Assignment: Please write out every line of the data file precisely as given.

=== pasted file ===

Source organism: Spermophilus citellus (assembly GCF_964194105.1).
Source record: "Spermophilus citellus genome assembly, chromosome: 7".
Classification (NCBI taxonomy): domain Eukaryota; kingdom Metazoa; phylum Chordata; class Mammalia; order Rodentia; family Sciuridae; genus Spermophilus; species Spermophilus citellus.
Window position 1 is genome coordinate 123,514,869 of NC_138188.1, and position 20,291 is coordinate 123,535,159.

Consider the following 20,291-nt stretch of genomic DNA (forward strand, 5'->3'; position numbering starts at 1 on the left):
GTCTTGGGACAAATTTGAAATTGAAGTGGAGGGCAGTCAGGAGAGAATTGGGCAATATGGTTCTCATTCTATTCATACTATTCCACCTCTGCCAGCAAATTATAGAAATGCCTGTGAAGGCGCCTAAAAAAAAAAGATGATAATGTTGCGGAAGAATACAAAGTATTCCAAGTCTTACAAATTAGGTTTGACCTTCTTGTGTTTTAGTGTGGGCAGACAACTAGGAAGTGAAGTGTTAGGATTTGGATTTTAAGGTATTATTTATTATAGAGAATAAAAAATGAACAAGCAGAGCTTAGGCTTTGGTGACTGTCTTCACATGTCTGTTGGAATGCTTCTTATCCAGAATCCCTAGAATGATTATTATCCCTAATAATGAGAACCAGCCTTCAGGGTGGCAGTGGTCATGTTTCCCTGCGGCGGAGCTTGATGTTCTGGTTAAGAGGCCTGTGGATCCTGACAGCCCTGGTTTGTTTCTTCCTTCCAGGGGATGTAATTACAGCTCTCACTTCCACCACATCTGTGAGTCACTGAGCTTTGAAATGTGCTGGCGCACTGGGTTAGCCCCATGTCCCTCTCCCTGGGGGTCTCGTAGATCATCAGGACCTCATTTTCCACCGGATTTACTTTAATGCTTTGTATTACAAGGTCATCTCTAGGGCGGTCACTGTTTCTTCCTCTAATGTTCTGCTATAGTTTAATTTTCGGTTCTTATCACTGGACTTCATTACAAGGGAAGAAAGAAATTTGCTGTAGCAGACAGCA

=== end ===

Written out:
Source organism: Spermophilus citellus (assembly GCF_964194105.1).
Source record: "Spermophilus citellus genome assembly, chromosome: 7".
Classification (NCBI taxonomy): domain Eukaryota; kingdom Metazoa; phylum Chordata; class Mammalia; order Rodentia; family Sciuridae; genus Spermophilus; species Spermophilus citellus.
Window position 1 is genome coordinate 123,514,869 of NC_138188.1, and position 20,291 is coordinate 123,535,159.

Consider the following 20,291-nt stretch of genomic DNA (forward strand, 5'->3'; position numbering starts at 1 on the left):
GTCTTGGGACAAATTTGAAATTGAAGTGGAGGGCAGTCAGGAGAGAATTGGGCAATATGGTTCTCATTCTATTCATACTATTCCACCTCTGCCAGCAAATTATAGAAATGCCTGTGAAGGCGCCTAAAAAAAAAAGATGATAATGTTGCGGAAGAATACAAAGTATTCCAAGTCTTACAAATTAGGTTTGACCTTCTTGTGTTTTAGTGTGGGCAGACAACTAGGAAGTGAAGTGTTAGGATTTGGATTTTAAGGTATTATTTATTATAGAGAATAAAAAATGAACAAGCAGAGCTTAGGCTTTGGTGACTGTCTTCACATGTCTGTTGGAATGCTTCTTATCCAGAATCCCTAGAATGATTATTATCCCTAATAATGAGAACCAGCCTTCAGGGTGGCAGTGGTCATGTTTCCCTGCGGCGGAGCTTGATGTTCTGGTTAAGAGGCCTGTGGATCCTGACAGCCCTGGTTTGTTTCTTCCTTCCAGGGGATGTAATTACAGCTCTCACTTCCACCACATCTGTGAGTCACTGAGCTTTGAAATGTGCTGGCGCACTGGGTTAGCCCCATGTCCCTCTCCCTGGGGGTCTCGTAGATCATCAGGACCTCATTTTCCACCGGATTTACTTTAATGCTTTGTATTACAAGGTCATCTCTAGGGCGGTCACTGTTTCTTCCTCTAATGTTCTGCTATAGTTTAATTTTCGGTTCTTATCACTGGACTTCATTACAAGGGAAGAAAGAAATTTGCTGTAGCAGACAGCA